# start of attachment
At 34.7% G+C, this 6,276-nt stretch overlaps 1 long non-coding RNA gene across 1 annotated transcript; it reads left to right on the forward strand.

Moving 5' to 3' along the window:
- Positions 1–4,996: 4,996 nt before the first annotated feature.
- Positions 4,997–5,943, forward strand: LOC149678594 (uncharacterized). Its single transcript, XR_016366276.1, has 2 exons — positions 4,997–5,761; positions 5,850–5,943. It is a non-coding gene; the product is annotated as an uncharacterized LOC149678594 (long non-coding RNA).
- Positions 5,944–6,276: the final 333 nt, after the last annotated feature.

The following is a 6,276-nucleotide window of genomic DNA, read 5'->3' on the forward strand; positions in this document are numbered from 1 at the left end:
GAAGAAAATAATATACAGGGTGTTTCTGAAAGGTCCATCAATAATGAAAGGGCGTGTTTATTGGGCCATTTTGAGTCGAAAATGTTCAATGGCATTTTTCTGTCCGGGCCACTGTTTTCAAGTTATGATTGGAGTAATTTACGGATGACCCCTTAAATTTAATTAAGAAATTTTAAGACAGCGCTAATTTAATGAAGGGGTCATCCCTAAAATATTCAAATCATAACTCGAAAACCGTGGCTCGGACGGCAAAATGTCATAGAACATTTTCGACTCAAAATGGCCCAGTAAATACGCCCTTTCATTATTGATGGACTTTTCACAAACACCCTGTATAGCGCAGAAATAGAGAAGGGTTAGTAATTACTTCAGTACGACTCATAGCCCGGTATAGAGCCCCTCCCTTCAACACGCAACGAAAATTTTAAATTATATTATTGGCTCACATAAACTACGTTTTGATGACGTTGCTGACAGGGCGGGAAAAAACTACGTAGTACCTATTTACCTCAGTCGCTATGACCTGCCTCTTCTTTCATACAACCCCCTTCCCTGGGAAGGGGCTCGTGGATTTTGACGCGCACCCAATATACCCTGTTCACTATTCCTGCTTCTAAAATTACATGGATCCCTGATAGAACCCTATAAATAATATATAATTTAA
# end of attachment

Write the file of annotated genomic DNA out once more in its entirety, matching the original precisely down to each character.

At 34.7% G+C, this 6,276-nt stretch overlaps 1 long non-coding RNA gene across 1 annotated transcript; it reads left to right on the forward strand.

Moving 5' to 3' along the window:
- Positions 1–4,996: 4,996 nt before the first annotated feature.
- Positions 4,997–5,943, forward strand: LOC149678594 (uncharacterized). Its single transcript, XR_016366276.1, has 2 exons — positions 4,997–5,761; positions 5,850–5,943. It is a non-coding gene; the product is annotated as an uncharacterized LOC149678594 (long non-coding RNA).
- Positions 5,944–6,276: the final 333 nt, after the last annotated feature.

The following is a 6,276-nucleotide window of genomic DNA, read 5'->3' on the forward strand; positions in this document are numbered from 1 at the left end:
GAAGAAAATAATATACAGGGTGTTTCTGAAAGGTCCATCAATAATGAAAGGGCGTGTTTATTGGGCCATTTTGAGTCGAAAATGTTCAATGGCATTTTTCTGTCCGGGCCACTGTTTTCAAGTTATGATTGGAGTAATTTACGGATGACCCCTTAAATTTAATTAAGAAATTTTAAGACAGCGCTAATTTAATGAAGGGGTCATCCCTAAAATATTCAAATCATAACTCGAAAACCGTGGCTCGGACGGCAAAATGTCATAGAACATTTTCGACTCAAAATGGCCCAGTAAATACGCCCTTTCATTATTGATGGACTTTTCACAAACACCCTGTATAGCGCAGAAATAGAGAAGGGTTAGTAATTACTTCAGTACGACTCATAGCCCGGTATAGAGCCCCTCCCTTCAACACGCAACGAAAATTTTAAATTATATTATTGGCTCACATAAACTACGTTTTGATGACGTTGCTGACAGGGCGGGAAAAAACTACGTAGTACCTATTTACCTCAGTCGCTATGACCTGCCTCTTCTTTCATACAACCCCCTTCCCTGGGAAGGGGCTCGTGGATTTTGACGCGCACCCAATATACCCTGTTCACTATTCCTGCTTCTAAAATTACATGGATCCCTGATAGAACCCTATAAATAATATATAATTTAA